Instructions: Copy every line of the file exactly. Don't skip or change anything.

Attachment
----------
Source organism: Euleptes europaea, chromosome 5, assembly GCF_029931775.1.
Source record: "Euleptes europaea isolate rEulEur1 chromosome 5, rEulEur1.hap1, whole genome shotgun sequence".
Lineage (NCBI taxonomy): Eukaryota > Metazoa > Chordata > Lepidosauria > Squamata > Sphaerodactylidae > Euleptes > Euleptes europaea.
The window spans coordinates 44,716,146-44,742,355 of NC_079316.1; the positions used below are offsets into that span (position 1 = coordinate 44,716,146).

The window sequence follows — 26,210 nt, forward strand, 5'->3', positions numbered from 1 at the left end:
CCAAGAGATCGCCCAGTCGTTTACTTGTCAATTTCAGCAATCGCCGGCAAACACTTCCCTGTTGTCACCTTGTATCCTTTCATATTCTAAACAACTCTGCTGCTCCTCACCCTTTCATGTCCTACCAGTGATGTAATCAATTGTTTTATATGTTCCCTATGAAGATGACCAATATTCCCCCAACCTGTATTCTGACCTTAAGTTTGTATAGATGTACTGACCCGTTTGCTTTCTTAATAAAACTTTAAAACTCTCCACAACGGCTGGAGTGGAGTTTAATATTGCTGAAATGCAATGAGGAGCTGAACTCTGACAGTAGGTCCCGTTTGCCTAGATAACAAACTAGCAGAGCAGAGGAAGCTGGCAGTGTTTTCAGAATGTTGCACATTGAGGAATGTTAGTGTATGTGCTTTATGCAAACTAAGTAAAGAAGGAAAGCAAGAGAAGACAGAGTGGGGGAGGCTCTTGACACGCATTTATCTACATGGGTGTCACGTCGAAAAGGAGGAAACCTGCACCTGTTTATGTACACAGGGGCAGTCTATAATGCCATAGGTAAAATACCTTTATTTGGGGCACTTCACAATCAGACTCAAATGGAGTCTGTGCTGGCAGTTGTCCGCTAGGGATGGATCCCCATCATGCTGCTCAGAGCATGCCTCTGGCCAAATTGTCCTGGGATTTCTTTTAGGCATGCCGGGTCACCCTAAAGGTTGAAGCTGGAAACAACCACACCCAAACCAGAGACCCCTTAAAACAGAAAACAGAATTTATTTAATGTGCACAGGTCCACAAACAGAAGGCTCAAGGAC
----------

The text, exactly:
Source organism: Euleptes europaea, chromosome 5, assembly GCF_029931775.1.
Source record: "Euleptes europaea isolate rEulEur1 chromosome 5, rEulEur1.hap1, whole genome shotgun sequence".
Lineage (NCBI taxonomy): Eukaryota > Metazoa > Chordata > Lepidosauria > Squamata > Sphaerodactylidae > Euleptes > Euleptes europaea.
The window spans coordinates 44,716,146-44,742,355 of NC_079316.1; the positions used below are offsets into that span (position 1 = coordinate 44,716,146).

The window sequence follows — 26,210 nt, forward strand, 5'->3', positions numbered from 1 at the left end:
CCAAGAGATCGCCCAGTCGTTTACTTGTCAATTTCAGCAATCGCCGGCAAACACTTCCCTGTTGTCACCTTGTATCCTTTCATATTCTAAACAACTCTGCTGCTCCTCACCCTTTCATGTCCTACCAGTGATGTAATCAATTGTTTTATATGTTCCCTATGAAGATGACCAATATTCCCCCAACCTGTATTCTGACCTTAAGTTTGTATAGATGTACTGACCCGTTTGCTTTCTTAATAAAACTTTAAAACTCTCCACAACGGCTGGAGTGGAGTTTAATATTGCTGAAATGCAATGAGGAGCTGAACTCTGACAGTAGGTCCCGTTTGCCTAGATAACAAACTAGCAGAGCAGAGGAAGCTGGCAGTGTTTTCAGAATGTTGCACATTGAGGAATGTTAGTGTATGTGCTTTATGCAAACTAAGTAAAGAAGGAAAGCAAGAGAAGACAGAGTGGGGGAGGCTCTTGACACGCATTTATCTACATGGGTGTCACGTCGAAAAGGAGGAAACCTGCACCTGTTTATGTACACAGGGGCAGTCTATAATGCCATAGGTAAAATACCTTTATTTGGGGCACTTCACAATCAGACTCAAATGGAGTCTGTGCTGGCAGTTGTCCGCTAGGGATGGATCCCCATCATGCTGCTCAGAGCATGCCTCTGGCCAAATTGTCCTGGGATTTCTTTTAGGCATGCCGGGTCACCCTAAAGGTTGAAGCTGGAAACAACCACACCCAAACCAGAGACCCCTTAAAACAGAAAACAGAATTTATTTAATGTGCACAGGTCCACAAACAGAAGGCTCAAGGAC